By Fasih Zaka

Most Pakistani's will acknowledge the same; it is a country with a magnificent natural resource, people with good faculties of mind. This is what also makes Pakistan so frustrating, that a population such as this finds it so hard to get its act together as a nation.

Part of this can be traced down to education; we pay lip service to its importance but don’t find it within ourselves to get angry about its woeful state in the country. Politically our demand for it is low, we can come together in force for cheap CNG or protesting Israel, but the scandal that is the lack of education provision in this country finds no takers.

Part of this has to do with the fact that people who do have a voice that makes a difference have chosen to buy their way out of the problem through private schooling for their children rather than lobby the state to do more. So, while middle and upper classes have solved their way out of the education by purchasing good quality education, the masses who are already poorly educated see little currency in arguing for education because they have more pressing immediate needs.

The truth of the matter is that the middle and upper classes have absolved themselves of the need to argue for more equity in society. Some of the slack has been taken up by the media, so a few crusading anchors with an interest in the sector are doing what the well heeled to do should have been doing. But there is a limit to how much Talat Hussain, Hamid Mir or Fahd Hussain can achieve. Why? Because the same population of people who can afford to educate their children privately watch their TV shows. How long would they tune in on a subject they already care little about. We are lucky that these anchors continue to push for this despite the affect on ratings it has.

However, one must concede that some amazing innovation has been taking place in Pakistan. We have low cost private schools that have some remarkable outcomes given the fact they charge only Rs. 100 a month or more. In addition Shahbaz Sharif is doing some excellent, if little publicized, work in ensuring the educational machinery becomes more efficient, in the process generating excellent data on the true state of schools.

In part, one reason why there is little support for dramatically doing something about schools is despondency. But the reasons for that is suspect. People tend to presume that Pakistan has lost so much time with respect to education nothing can really be done now. They also believe that it takes too much time before the amazing social and economic returns to education can accrue. And lastly that we are too poor to afford a universally literate population.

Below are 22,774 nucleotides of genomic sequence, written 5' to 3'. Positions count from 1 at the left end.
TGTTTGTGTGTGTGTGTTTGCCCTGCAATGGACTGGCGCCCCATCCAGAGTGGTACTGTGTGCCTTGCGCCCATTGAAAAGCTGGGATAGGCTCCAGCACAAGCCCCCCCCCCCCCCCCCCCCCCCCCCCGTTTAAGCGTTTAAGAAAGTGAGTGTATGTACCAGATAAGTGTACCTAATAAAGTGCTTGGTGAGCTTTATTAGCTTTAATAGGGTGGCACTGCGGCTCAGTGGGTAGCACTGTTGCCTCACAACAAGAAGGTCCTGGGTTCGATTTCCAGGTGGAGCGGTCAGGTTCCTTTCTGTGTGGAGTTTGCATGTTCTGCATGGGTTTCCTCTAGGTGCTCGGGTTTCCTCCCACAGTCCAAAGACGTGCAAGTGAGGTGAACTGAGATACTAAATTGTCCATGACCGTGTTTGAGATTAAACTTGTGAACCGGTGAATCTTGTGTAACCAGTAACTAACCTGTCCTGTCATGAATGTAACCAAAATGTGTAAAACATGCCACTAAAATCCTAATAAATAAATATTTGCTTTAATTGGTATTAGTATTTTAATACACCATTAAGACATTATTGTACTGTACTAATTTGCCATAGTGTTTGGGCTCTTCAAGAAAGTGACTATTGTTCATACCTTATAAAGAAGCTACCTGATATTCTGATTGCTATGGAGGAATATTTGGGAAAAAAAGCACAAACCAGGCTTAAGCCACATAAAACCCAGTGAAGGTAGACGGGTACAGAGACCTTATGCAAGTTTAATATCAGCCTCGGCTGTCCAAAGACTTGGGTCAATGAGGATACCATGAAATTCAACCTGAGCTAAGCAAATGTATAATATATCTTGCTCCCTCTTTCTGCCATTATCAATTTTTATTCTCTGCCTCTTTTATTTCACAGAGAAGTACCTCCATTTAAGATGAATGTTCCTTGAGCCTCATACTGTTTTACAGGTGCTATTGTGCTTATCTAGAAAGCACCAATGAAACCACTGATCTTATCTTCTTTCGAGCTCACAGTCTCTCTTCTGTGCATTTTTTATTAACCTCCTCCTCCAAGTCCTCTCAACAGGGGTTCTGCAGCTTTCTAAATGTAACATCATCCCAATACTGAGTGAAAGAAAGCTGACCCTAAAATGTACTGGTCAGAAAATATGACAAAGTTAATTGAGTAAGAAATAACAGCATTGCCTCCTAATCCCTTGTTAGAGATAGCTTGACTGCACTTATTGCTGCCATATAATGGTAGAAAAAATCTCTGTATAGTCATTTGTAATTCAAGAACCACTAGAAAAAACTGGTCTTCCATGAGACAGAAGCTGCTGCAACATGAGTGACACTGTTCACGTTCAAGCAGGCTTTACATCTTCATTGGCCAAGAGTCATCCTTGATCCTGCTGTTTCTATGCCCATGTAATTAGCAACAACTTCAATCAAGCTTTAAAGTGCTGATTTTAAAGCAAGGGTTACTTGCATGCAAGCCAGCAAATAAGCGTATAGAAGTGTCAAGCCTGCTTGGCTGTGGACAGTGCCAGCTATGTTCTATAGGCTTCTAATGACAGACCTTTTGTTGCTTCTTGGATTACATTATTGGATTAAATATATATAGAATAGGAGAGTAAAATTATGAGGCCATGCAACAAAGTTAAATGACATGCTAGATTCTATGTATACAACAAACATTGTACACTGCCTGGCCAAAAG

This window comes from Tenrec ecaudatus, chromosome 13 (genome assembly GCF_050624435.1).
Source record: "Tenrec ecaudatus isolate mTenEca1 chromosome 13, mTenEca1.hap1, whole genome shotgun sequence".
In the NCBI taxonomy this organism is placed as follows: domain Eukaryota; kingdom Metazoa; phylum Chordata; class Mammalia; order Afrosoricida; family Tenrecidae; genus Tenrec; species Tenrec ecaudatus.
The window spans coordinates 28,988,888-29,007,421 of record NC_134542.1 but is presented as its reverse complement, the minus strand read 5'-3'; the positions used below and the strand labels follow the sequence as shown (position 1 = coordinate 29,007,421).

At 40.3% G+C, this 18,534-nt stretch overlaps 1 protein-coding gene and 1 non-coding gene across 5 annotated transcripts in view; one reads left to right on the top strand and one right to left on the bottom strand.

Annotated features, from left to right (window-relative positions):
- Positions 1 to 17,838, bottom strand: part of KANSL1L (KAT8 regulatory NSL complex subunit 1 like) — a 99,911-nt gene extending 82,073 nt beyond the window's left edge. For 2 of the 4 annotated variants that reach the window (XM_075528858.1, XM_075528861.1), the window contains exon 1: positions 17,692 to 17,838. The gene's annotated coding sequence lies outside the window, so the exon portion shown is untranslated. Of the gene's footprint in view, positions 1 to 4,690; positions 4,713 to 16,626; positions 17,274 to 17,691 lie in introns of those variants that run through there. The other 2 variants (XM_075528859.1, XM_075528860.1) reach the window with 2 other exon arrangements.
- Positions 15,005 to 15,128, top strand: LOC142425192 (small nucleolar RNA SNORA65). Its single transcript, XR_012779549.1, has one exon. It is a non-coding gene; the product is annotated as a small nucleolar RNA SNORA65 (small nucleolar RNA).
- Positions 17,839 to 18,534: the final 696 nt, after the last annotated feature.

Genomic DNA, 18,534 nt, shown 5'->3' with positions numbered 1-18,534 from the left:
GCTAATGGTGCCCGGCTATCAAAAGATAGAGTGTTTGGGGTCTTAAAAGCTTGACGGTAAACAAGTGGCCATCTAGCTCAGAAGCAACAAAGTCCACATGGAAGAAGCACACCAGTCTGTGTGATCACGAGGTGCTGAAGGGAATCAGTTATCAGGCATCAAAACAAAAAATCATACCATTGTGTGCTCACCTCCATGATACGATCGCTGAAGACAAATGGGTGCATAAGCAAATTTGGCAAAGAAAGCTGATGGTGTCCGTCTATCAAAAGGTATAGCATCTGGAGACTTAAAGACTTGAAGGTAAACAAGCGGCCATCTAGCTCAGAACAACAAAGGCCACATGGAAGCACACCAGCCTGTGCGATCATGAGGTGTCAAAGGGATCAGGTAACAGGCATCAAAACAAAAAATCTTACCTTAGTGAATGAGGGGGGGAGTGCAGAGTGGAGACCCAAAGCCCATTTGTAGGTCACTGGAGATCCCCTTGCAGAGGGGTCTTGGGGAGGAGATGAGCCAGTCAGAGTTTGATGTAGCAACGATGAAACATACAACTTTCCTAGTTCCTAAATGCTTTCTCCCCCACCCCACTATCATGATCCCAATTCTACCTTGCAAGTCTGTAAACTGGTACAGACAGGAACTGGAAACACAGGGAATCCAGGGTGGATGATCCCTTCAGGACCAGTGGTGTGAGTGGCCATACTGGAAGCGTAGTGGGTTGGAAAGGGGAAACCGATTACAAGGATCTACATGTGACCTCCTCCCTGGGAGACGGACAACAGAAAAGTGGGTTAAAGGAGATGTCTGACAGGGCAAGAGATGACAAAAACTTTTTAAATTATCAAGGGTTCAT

Well, it’s never too late for starters. If we began to invest in education now we could see results in as little as two years time. There are more than 20 countries poorer than Pakistan, which have better investment in education simply because they are interested in it.

Right now it seems the world and Pakistan are coming towards an interest in education. I suppose underlying it are hopes that it will better our security outlook in the future. It’s unfair to lop this expectation on to this sector. For improvements in the general state of affairs a much broader effort is needed, for education we need to start seeing it as a right, like the way we see ID cards or voting.

Given the elections are around the corner the good news is that two parties seem serious about education, the PTI and the PML-N. Sad that they can’t see eye to eye otherwise there is potential that something good can come of it.

What we really need is a Charter of Education, pretty much like the Charter of Democracy. But why is it that we have found this consensus elusive? Partly because we get sidetracked because of the aims of an education. Should it be to produce good Muslims, better Pakistanis, kids who love the military? Everyone has a view and it seems to stall basic consensus. But we should be able to park that aside until we get the basics right, that is every child of age should be able to read, write and do basic math.

While I commend the media for doing their part and some of the aforementioned anchors, I think there is one aspect of media coverage that sometimes can be counter productive even though it is well intentioned. Every so often we see reports of children of rickshaw drivers or other economically challenged groups who do spectacularly well in exams. It erroneously leads people to presume that if they can do it everyone can, and those who don’t aren’t trying.

That’s not true. People like Abdus Salam, Einstein or a Srinivasa Ramanujan will do well wherever they are and in spite of poor educational facilities. For a society to have progress, educational facilities need to be able to help the vast majority of people with an average aptitude for education. If the system is adequate just enough not to impede the brightest, that is not success.

I spoke to a person who is a senior doctor in the Pakistani medical board that certifies post-MBBS qualifications. Initially in our conversation he disagreed with the point I make about our systems because he saw the majority of the young doctors from humble backgrounds do well in Pakistani examinations. But as our discussion moved forward he conceded that the cream were doing their fellowships abroad, not because of just ability but also because they had the means to do so.

If we are going to see an equitable society eventually, and we have a large way to move on that front, education will be the foundation. The challenge is not finding the money to do it, but to overcome our disinterest.